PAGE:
Subverting the Power Fantasy in Call of Duty 4

There’s an automatic assumption that since we’re still in control and that there is still progress to be made.

The Call of Duty series has never been known for subtlety or for story but more for its large scale battles and action sequences. The 4th entry stays true this formula but also uses the modern setting to set a pace that builds up our perception of the game as a “power fantasy” until that fantasy is violently undermined.

The basic flow of combat in Call of Duty 4: Modern Warfare is meant to make us feel powerful. We rush into the fight surrounded by allies, and the respawning enemies ensure we always have someone to shoot or that’s shooting at us. We’re always in danger and it’s always exciting. In order to stop the flood of terrorists, the player must charge ahead past an invisible line that shuts off the respawning enemies. By forcing us to advance farther ahead than the other soldiers, it feels as if we’re clearing a path for them. Even though we’re in the middle of a crowded battlefield, we’re encouraged to act like the lone, bold hero of a typical action movie. We are clearly the hero here regardless of however many allies are with us.

Our actions become grander as the game goes on. In the fourth mission, “The Bog” we destroy a series of tanks with a Javelin rocket. In the fifth mission, “Hunted” we take down a helicopter with Stinger missiles. In “Death From Above” we actually take control of a friendly helicopter and our enemies become cannon fodder. The eighth mission, “Shock and Awe,” combines the "fight for every inch of ground" combat style with the empowering destruction of the helicopter sequences. At the end of “Shock and Awe,” we’re tasked with rescuing a fellow soldier whose helicopter has been shot down. Before we land, we’re told that a nuclear bomb has been found inside the enemy stronghold, so saving our ally means we’re at risk from the explosion. We land, shoot our way to the crash site, rescue the pilot, and fight our way back: a daring rescue under a tight time limit. We’re the hero once again. But then the nuke goes off. There’s a moment of panic as the helicopter spins around and crashes but then we wake up. Everyone else is dead but as usual we survive.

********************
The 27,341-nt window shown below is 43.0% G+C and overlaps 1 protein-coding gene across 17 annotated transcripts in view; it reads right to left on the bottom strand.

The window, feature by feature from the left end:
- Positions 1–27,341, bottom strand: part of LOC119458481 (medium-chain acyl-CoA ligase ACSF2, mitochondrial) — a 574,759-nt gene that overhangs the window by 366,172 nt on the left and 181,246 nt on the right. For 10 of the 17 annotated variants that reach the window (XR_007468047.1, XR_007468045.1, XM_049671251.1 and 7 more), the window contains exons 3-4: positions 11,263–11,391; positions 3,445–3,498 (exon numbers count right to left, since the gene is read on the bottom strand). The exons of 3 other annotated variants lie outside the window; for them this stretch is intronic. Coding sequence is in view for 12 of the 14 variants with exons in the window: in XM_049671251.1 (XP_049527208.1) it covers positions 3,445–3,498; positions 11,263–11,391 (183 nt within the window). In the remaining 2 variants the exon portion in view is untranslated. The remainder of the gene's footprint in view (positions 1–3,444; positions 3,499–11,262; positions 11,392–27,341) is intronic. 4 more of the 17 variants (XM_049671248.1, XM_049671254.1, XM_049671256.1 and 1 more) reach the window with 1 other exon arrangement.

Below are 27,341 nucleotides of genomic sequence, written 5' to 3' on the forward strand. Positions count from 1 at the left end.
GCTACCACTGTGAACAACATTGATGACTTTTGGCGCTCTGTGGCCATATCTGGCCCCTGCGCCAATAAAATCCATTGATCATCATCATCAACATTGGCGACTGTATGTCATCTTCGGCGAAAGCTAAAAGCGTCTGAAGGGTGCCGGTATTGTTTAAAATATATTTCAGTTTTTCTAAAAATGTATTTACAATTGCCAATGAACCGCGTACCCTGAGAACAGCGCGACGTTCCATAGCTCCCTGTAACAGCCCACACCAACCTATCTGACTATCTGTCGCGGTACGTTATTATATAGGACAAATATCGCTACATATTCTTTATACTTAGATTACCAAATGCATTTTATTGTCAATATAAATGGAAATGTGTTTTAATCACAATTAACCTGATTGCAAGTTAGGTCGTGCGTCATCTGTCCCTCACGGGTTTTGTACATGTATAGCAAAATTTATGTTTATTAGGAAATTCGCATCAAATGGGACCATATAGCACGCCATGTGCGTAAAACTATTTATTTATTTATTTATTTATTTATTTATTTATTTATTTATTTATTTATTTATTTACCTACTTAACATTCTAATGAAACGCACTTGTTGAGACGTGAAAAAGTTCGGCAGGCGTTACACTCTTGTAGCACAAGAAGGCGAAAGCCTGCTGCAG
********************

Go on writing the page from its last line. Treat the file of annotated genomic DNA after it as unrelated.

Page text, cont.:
At this moment, though, every player is thinking the same thing: What do I do now? No matter how stunned we may be at the devastation, every player is asking that question either consciously or unconsciously. When we wake up inside the helicopter the first thing most players do is go outside. There’s an automatic assumption that since we’re still in control and that there is still progress to be made, but left without any objectives, we don’t know what to do for the first time in the game. We remain in control just long enough for confusion to set it, for us to seriously wonder, "What do I now?" Then we die; the character dies. Up until now we’ve been made to think of ourselves, while acting though this character, as the hero of the story: We lead the attack, we destroy tanks, we rescue our comrades, but in this moment, all that is taken away from us. We’re no longer that special one-man-army; we’re just another casualty of war.

This death gives the latter part of the game an intensity that the former was missing. From this point on, there’s a genuine fear for our character’s life. The developers realized this and took advantage of it for the final action sequence of the game: A car chase that ends with us driving across a bridge as part of it is blown up. We end up on the ground, dazed and wounded, watching the lead terrorist kill our squad mates as he slowly comes towards us. The game has already established that death is a possibility, and in this situation, it seems like the only possibility. By taking control away from us at this moment, we're shown how powerless we really are.

We don’t die though. Backup arrives just in time, we get a gun, kill the terrorist leader, and save the day. But far from feeling heroic, this moment is tempered by the fact that all our allies, every other character we’ve fought with throughout the game, is dead, and even the fate of “Soap,” our current avatar, is uncertain as he’s evacuated by helicopter on a stretcher before the screen fades to black. Sure we beat the game, but (maybe) everyone is dead. It’s a surprisingly sobering end to one of the most action packed power fantasies in gaming.

Unlike most action games, Call of Duty 4: Modern Warfare acknowledges the consequences of sustained violence, of war. It relies on the standard FPS gameplay to make us feel strong but then takes away control at specific moments in order to induce feelings of helplessness. Those moments are few and far between, but by surrounding them with empowering action, they stand out as the more memorable moments in the game. Call of Duty 4: Modern Warfare is still an action game, but one that leaves us reeling from the effects of war, not energized by them.

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